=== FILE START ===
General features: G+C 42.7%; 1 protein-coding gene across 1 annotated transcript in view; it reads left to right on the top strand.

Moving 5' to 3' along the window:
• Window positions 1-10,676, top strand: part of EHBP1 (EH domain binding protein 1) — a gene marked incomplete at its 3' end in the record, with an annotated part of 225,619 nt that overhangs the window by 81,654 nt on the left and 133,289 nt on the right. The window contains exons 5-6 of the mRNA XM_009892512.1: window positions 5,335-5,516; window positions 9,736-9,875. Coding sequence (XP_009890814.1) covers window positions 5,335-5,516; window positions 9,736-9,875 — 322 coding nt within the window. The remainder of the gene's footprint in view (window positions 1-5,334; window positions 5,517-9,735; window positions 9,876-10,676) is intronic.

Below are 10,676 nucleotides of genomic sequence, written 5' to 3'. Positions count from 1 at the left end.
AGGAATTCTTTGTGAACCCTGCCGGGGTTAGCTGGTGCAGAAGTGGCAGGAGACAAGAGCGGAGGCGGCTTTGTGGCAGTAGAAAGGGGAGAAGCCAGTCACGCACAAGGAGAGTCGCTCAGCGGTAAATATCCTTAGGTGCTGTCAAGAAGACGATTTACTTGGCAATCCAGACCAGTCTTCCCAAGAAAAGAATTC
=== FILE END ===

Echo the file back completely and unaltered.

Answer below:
General features: G+C 42.7%; 1 protein-coding gene across 1 annotated transcript in view; it reads left to right on the top strand.

Moving 5' to 3' along the window:
• Window positions 1-10,676, top strand: part of EHBP1 (EH domain binding protein 1) — a gene marked incomplete at its 3' end in the record, with an annotated part of 225,619 nt that overhangs the window by 81,654 nt on the left and 133,289 nt on the right. The window contains exons 5-6 of the mRNA XM_009892512.1: window positions 5,335-5,516; window positions 9,736-9,875. Coding sequence (XP_009890814.1) covers window positions 5,335-5,516; window positions 9,736-9,875 — 322 coding nt within the window. The remainder of the gene's footprint in view (window positions 1-5,334; window positions 5,517-9,735; window positions 9,876-10,676) is intronic.

Below are 10,676 nucleotides of genomic sequence, written 5' to 3'. Positions count from 1 at the left end.
AGGAATTCTTTGTGAACCCTGCCGGGGTTAGCTGGTGCAGAAGTGGCAGGAGACAAGAGCGGAGGCGGCTTTGTGGCAGTAGAAAGGGGAGAAGCCAGTCACGCACAAGGAGAGTCGCTCAGCGGTAAATATCCTTAGGTGCTGTCAAGAAGACGATTTACTTGGCAATCCAGACCAGTCTTCCCAAGAAAAGAATTC